Our holy Forefathers taught us that charity is not exclusively distributing material things to the needy, the sick, the burial of the dead and the like to assist in the requirements of the flesh; it comprises also the spiritual matters like forgiveness of sins, prayer for friends and foes alike, guiding sinners to virtue and bringing them closer to God almighty through true repentance, comforting those who are in grief and other deeds that lead man to salvation, and to the glory of the holy name of the Lord.
We ought, therefore, to cleanse our hearts from the impurities of sin through true repentance while we enter this great lent. We ought to confess to the Lord’s priest and receive communion so that Christ dwells in us. We should dedicate the days of the great lent as directed by the holy Church, for the love of our Lord Jesus Christ and in obedience to His divine commandments. We shall refrain from committing sins and what causes it, while we remain in prayer, pouring our purified selves before God so that our prayers are lifted like incense of good smell before the divine court. We should mix our prayers and fasting with charity and almsgiving in assistance of the poor and needy so that we store up treasures in the heavens and be counted worthy with those who are called by the Lord to His kingdom for believing in Him and serving their lesser brothers with charity and deeds of mercy.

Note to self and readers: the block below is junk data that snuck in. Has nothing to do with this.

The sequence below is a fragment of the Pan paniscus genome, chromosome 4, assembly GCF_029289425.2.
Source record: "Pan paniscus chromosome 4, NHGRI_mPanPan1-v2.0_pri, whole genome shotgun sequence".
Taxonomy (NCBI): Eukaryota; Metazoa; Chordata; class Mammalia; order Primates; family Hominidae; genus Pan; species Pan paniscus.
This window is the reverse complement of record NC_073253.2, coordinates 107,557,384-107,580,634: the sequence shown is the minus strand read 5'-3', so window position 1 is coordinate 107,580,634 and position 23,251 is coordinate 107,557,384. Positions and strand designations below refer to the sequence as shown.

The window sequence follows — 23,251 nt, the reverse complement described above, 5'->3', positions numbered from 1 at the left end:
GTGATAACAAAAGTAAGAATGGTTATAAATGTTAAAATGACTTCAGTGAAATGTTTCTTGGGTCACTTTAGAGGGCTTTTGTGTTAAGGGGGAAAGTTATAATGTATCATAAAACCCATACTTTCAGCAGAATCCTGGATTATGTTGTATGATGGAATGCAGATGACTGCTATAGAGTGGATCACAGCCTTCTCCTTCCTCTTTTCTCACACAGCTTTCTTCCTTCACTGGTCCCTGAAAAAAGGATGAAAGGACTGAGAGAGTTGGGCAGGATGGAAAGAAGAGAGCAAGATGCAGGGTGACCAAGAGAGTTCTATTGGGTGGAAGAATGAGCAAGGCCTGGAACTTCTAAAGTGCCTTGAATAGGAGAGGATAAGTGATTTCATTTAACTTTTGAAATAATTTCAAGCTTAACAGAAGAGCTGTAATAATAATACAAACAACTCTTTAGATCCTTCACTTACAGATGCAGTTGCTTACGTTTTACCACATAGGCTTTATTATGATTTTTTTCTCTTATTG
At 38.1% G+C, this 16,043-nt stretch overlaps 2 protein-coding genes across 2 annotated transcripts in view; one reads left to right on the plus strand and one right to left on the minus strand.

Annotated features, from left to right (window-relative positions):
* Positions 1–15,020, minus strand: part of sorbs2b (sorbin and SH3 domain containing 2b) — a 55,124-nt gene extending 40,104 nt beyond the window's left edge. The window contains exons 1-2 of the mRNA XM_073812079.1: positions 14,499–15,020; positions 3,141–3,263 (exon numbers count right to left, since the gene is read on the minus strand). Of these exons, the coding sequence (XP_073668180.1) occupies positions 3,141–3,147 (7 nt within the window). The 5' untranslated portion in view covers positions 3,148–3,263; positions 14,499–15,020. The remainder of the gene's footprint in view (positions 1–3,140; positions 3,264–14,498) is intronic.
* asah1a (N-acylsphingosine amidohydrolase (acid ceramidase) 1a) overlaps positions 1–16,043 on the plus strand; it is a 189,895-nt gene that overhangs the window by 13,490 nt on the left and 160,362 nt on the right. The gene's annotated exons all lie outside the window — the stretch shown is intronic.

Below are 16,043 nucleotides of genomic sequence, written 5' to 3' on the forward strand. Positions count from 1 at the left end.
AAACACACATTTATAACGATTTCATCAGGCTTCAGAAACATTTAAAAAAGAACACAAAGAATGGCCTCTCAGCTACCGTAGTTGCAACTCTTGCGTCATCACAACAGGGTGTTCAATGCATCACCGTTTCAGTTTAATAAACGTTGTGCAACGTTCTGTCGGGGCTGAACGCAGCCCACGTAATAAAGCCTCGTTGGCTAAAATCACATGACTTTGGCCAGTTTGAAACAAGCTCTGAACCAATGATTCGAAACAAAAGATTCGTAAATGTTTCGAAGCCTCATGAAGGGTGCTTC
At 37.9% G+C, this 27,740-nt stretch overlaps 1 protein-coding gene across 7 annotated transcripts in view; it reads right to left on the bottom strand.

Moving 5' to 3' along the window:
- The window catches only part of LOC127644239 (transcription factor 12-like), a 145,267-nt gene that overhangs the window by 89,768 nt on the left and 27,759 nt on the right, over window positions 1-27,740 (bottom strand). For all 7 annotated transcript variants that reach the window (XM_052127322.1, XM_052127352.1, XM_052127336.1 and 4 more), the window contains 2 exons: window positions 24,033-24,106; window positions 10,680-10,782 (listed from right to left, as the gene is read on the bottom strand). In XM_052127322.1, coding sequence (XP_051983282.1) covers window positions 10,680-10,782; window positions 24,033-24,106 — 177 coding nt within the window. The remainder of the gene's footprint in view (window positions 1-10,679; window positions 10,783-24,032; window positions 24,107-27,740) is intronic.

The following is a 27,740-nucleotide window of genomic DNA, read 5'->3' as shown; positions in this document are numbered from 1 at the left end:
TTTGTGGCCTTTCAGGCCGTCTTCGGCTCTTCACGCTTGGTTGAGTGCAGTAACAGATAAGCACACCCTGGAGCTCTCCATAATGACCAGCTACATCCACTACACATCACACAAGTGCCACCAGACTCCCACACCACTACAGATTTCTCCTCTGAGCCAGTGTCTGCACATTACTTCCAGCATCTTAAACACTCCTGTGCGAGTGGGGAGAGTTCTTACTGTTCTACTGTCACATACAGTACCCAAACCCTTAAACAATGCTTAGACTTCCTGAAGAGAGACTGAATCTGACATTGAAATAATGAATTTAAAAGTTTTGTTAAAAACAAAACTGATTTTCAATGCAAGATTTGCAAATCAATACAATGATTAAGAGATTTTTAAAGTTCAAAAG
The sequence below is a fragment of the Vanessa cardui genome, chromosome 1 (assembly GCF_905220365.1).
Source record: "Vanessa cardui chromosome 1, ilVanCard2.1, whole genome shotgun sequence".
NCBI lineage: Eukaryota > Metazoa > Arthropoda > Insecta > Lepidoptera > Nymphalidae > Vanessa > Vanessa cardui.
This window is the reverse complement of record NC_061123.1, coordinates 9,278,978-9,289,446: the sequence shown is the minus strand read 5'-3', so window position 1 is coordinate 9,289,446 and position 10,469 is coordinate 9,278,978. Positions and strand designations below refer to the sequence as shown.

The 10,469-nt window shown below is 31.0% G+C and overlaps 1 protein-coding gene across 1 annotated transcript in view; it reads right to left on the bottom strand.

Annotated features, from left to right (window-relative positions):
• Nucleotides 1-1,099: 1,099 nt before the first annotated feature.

May the Lord bless you and accept your fasting, prayers and charity. May you be rewarded abundantly. May He pour on you and your families many gifts and graces so that we joyful celebrate His glorious resurrection in purity and holiness. May He have mercy on the souls of your faithful departed.
God bless you all with His grace, Amen.
Issued at our Patriarchate in Damascus, Syria
on the 20th of February, in the year two thousand and thirteen
which is the 33rd year of our Patriarchate